Site icon Machine Learning For Analytics

Understanding Direction of Relationship in Power BI

Hi DAXians! In the last tutorial, we went through the basics of DAX and data modeling. Understanding data modeling is crucial to dive deeper into the world of business intelligence. In this tutorial, we will continue our journey of learning the essentials of the data modeling world. We will understand the direction of relationship in Power BI. Let’s begin!

Types of Relationships

Relationships can be of two types:

Let’s understand them in detail.

Unidirectional relationship

In unidirectional relationship, filter propagation always occurs from one side of relationship to another side. Number of arrows represent the direction of a relationship in Power BI. The presence of single arrow on the relationship indicates that the relationship is unidirectional. For example, in the image given below, the direction of relationship starts from DimProduct and goes to FactSales table.

One thing to note here is that the columns in DimProduct table can filter FactSales table. But, any column from FactSales table can’t do so. It is because the direction of filtering is unidirectional, not bidirectional.

Bidirectional Relationship

In bidirectional relationship, filtering happens from both the sides of the relationship. That is, both tables involved in the relationship can filter each-other. The presence of two or double arrows on a relationship indicates bidirectional filtering. For example, in the image given below, both DimProduct and FactSales can filter each-other.

Here, any column from FactSales can filter DimProduct table which was not the case in unidirectional relationship.

A case-study

Unidirectional Relationship

Now, let’s add one more table to our data model here, i.e., DimDate as shown in the image below:

We can also note that in case of DimDate and FactSales, the direction of filtering is unidirectional. The filtering happens from DimDate to FactSales. We can say that both DimProduct and DimDate can filter FactSales, but, FactSales can’t do so. Also, DimProduct and DimDate do not have any cross-filtering present between them, i.e., DimProduct can’t filter DimDate and DimDate can’t filter DimProduct.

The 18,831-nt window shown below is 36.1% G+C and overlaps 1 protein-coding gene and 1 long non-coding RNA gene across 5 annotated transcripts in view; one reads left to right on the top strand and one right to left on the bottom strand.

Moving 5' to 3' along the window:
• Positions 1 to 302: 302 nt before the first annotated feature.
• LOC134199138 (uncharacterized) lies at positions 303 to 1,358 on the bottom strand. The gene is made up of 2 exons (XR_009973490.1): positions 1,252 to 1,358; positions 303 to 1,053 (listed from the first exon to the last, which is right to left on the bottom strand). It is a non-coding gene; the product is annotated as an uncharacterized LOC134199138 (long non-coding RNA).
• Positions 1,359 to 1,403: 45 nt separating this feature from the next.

Let’s now look at the table given below:

Bidirectional Relationship

Now, with bidirectional filtering applied between DimProduct and FactSales, the data model becomes like the following:

Now, start looking from the right side of the model. Cross-filtering propagates from DimDate table and reaches FactSales table. Now, due to the bidirectional filtering, the filter propagation doesn’t terminate. It goes on and reaches DimProduct table. Thus, in our model, due to the presence of bidirectional filtering between DimProduct and FactSales, any column from DimDate can filter DimProduct table. The result is the following table:

Now, the values in the Count of ProductKey column is also varying. That is, filter from CalendarYear is propagating to DimProduct table.

If we start looking from the left side of the model, we have DimProduct table filtering FactSales. But, the filtering path ends at FactSales and doesn’t reach DimDate table due to the presence of unidirectional filtering between DimDate and FactSales and the inability of FactSales to filter table confirms it:

Here, ColorName column belongs to DimProduct table. Count of Calendar Year is coming from DimDate table and Sales Amount comes from FactSales table as before. All the values in Count of CalendarYear are same, i.e., 7. Thus, ColorName can’t filter correct count of CalendarYear.

In the first thought, it may seem that bidirectional relationship is amazing and very useful. However, in the world of data modeling, it is recommended to avoid bidirectional relationship as much as we can. Why? We will study in the future tutorials. Till then, stay tuned. Also check out our YouTube channel, ML For Analytics.

Exit mobile version